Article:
We live in an age when, thanks to the miracles of modern technology, it is easier than ever before to express oneself and to make oneself heard. On the other hand, thanks to these very same technological wonders, the sad reality of groupthink seems to be more pervasive than ever before — people appear, at some level, to be more inclined to follow the herd and less inclined to think critically as individuals and ask difficult questions of themselves and others.
The media appears to have lost every shred of integrity, a fact underscored most recently by the Brian Williams fiasco, and is so much at the mercy of market influences that one cannot take it seriously any more. The public appears to be more misinformed and deluded than ever before — at the mercy of unscrupulous politicians, marketers and PR firms peddling their dubious wares. The disturbing levels of pervasive religious superstition and the lack of basic scientific knowledge in mainstream society are getting to be downright dangerous — the prevalence of apocalyptic ideas among the religiously minded is on the verge of turning into a self-fulfilling prophecy!
And yet, the tools for widespread education and enlightenment are readily at our disposal. It is easier than ever before to educate oneself — one can even audit lectures from the world's leading universities online for free, and great works of literature have never been more accessible, thanks to their publication in digital form by such ventures as Project Gutenberg, Google Books and others.
So what keeps us in this state of pervasive ignorance? What prevents us from achieving the enlightened state that would keep us from being manipulated and exploited by politicians, marketers and religious con-men? Perhaps it is about recognizing that mere access to tools and technology is only the first step in a very long process. There needs to be a cultural shift away from ignorance, groupthink and a mob mentality, and towards education and critical thought. There needs to be greater awareness of the tools and technologies at our disposal that enable us to better ourselves and others. We need to learn to think for ourselves and give less credence to loud-mouth talking heads on TV who try to tell us how and what to think!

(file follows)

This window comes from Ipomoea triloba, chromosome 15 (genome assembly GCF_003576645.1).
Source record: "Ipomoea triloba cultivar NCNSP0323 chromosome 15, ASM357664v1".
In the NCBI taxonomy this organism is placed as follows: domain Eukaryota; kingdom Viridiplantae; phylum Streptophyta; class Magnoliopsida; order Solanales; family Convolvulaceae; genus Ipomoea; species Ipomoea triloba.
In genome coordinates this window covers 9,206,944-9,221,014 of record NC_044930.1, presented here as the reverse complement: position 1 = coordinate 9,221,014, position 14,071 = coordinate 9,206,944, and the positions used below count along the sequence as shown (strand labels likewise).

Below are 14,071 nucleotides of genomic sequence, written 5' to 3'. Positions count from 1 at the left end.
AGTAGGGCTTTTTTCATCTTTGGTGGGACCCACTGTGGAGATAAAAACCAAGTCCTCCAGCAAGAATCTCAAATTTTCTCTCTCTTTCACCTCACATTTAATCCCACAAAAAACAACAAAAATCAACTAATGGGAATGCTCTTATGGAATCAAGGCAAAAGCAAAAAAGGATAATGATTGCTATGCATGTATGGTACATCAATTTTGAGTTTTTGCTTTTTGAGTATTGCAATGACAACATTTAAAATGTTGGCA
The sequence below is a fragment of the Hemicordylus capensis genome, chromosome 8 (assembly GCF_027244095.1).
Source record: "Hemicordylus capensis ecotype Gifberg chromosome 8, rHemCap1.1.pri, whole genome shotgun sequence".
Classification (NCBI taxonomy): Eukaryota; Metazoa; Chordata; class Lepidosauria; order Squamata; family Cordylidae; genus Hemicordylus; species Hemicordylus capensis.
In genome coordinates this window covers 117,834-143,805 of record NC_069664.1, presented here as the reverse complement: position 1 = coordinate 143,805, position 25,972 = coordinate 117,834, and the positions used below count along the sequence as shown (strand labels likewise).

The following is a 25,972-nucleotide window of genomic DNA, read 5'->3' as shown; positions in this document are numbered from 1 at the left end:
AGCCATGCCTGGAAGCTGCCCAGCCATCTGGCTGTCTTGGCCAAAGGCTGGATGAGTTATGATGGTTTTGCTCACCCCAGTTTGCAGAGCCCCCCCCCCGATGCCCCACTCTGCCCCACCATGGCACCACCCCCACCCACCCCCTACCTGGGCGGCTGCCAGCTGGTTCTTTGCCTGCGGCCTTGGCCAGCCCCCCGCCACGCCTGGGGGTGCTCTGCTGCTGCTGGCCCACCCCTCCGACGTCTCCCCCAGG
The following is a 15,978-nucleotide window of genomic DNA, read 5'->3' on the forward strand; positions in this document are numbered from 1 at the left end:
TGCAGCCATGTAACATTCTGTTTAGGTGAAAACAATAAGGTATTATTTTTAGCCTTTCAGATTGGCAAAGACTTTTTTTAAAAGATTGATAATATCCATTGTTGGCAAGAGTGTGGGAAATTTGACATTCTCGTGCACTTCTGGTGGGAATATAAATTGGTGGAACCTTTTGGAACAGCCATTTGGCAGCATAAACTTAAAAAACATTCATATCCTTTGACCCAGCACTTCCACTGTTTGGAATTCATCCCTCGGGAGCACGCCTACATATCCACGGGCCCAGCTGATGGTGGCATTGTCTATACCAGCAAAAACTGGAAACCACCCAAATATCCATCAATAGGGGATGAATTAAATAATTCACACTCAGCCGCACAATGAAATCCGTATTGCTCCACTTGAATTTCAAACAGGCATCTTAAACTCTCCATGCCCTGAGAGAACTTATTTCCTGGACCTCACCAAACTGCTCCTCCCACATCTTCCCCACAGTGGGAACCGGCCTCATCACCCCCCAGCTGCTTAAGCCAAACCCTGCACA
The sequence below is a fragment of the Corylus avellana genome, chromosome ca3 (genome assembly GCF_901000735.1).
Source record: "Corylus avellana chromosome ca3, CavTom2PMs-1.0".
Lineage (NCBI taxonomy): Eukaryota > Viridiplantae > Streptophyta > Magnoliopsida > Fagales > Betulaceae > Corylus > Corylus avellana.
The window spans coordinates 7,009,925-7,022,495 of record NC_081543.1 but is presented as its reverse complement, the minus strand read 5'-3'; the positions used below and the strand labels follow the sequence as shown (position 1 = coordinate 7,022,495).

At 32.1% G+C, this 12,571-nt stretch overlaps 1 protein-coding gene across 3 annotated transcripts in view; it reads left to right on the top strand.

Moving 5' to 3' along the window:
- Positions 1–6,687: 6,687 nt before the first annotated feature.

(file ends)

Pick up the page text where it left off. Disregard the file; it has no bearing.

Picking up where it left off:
The truth is probably that we are in middle of a cultural paradigm shift — a fundamental transformation that is at least as significant, in many ways, as the invention of the printing press. Technology changes so rapidly that it hardly has the time to be fully appropriated by society before it makes yet another quantum leap! And the exponential rates at which technology continues to advance means that the problem is likely to get worse in the near future before it gets better!
I guess, in the end, the only thing that will save us is our own human individuality — our human capacity to grow, learn and adapt to the rapidly shifting circumstances around us — to develop the faculty for critical thought and the ability to learn empirically as well as theoretically.
In the end, I believe that we, as human individuals, can do a great deal to shape our destiny.